Marine’s cold swim in Mohawk won’t deter trip plan

Marine veteran Thomas Diliberti is OK but wants to slow down a bit and adjust his plans after capsiz

Marine veteran Thomas Diliberti is OK but wants to slow down a bit and adjust his plans after capsizing his kayak in the Mohawk River on Tuesday.

Diliberti, 41, launched a voyage from his birthplace on Long Island on Oct. 7 and paddled up the Hudson River, then connected with the state canal system and headed west. Diliberti intends to kayak to his current home in Texas, ultimately using as final legs the Mississippi River and Gulf of Mexico.

His mission has two purposes. For one, he’s trying to raise $100,000 for the Marines Helping Marines Wounded Warriors program. The former anti-tank crew member, who served in Panama and in Operation Desert Storm, is also suffering from post traumatic stress disorder, and he also sees the trip as a bit of therapy.

For a while Tuesday it was shock therapy. He abandoned his kayak after falling into the 50-degree water just east of Lock 10 near Amsterdam. He lost one of his outriggers and the use of his cellphone and laptop computer.

But he’s otherwise in good spirits and said he didn’t have trouble swimming, even though his dry suit wasn’t on all the way and the legs of the suit started filling with water.

He got to shore on his own and an ambulance crew from the Greater Amsterdam Volunteer Ambulance Corps took him to St. Mary’s hospital for a warm-up.

“Marines don’t sink,” said Diliberti Wednesday.

He started a difficult week Monday when he launched into the Mohawk River and found himself in a snowstorm. He said he dropped money out of one of his storage bags digging for his cellphone and started circling around in the river picking up the cash.

Then, after hours of paddling, he realized he’d gotten turned around and was going the wrong way.

Tuesday he took his swim and didn’t retrieve his boat until Wednesday, with the help of an acquaintance he met earlier on his way through Schenectady. Diliberti’s friend, Dave Youmans, helped him get his kayak back and is sheltering him at his house. Diliberti plans to rest up and restart the journey next week.

The canal will be closed by the time he resumes his trip, so he’ll likely get a ride to Pennsylvania and launch into the Allegheny River, then to points west.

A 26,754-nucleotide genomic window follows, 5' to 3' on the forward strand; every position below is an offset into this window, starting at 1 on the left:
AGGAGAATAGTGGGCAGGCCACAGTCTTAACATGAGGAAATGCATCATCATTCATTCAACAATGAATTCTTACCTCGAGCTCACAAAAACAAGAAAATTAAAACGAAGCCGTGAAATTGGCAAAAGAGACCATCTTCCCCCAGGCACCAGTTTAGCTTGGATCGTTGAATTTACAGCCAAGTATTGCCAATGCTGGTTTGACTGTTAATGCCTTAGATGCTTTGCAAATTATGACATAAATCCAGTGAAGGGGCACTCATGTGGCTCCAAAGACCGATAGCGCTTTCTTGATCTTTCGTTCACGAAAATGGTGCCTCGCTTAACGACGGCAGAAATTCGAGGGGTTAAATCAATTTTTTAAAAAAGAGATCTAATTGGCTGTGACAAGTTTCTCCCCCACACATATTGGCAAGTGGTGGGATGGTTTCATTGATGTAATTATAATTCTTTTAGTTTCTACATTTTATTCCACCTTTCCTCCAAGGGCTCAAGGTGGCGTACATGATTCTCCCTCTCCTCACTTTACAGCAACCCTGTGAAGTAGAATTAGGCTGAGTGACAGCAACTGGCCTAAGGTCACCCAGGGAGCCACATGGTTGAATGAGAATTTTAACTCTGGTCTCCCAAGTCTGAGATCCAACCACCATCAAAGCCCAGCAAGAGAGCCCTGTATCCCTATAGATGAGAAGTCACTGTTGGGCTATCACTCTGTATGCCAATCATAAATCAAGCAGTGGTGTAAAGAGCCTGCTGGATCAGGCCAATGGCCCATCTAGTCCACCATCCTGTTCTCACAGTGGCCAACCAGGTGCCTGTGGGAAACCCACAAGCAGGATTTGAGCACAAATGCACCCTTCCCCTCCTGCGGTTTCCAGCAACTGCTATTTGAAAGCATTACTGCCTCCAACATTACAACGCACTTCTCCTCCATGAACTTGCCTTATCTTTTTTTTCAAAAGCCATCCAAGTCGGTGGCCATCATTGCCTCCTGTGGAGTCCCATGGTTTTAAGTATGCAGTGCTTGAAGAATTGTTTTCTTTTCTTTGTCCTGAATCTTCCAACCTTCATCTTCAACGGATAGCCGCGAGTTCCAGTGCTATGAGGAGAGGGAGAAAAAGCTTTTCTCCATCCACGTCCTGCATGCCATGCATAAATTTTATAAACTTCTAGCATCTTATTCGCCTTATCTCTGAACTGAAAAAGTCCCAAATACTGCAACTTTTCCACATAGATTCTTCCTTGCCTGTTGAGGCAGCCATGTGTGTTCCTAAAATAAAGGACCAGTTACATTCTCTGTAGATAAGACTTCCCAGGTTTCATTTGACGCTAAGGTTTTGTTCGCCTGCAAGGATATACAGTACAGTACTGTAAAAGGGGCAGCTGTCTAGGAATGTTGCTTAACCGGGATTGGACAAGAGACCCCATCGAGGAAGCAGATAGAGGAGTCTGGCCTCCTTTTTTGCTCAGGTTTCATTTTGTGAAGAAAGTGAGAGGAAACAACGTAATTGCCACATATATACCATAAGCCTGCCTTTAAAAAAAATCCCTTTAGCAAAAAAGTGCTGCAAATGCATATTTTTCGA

With the help of his girlfriend, Dayton Williams, who’s waiting for him in Texas, he’s updating his progress on his web page, It’s a website that gives viewers an inside look at the life of a man who risked his life for his country and, years later, continues an internal battle.

His diagnosis of PTSD came only recently, and Diliberti describes his post-military life as one wrought with “minor success met always with great defeats: destroyed relationships, trouble with the law, battling alcoholism and drug addiction.”

Now, Diliberti said he’s ready to pay more attention to himself and he’s ready to let some things go.

“It’s just really a metaphor for my life,” he said of Tuesday’s dunk in the Mohawk River. “I have to start releasing the things that don’t serve me. I’m back trying to focus a little on myself, that’s really the primary focus of this journey.”

The nonprofit Marines Helping Marines was founded in 2005 and has contributed more than $250,000 in supplies, goods and services to Marine Corps veterans, according to the website

The organization initially formed to offer veterans emotional support and has expanded to provide Marines and their families with taxi and restaurant vouchers, phone cards and housing funding, among other items.

When he gets back on the water, Diliberti plans to head from the Allegheny to the Ohio River, then he’ll take the Mississippi River to the Gulf of Mexico before the final stretch of his journey, which will end in Galveston, Texas.

“I came out alive and I came out with a lesson. Hopefully it sinks in this time. I just need to slow it down,” Diliberti said.

Categories: Schenectady County

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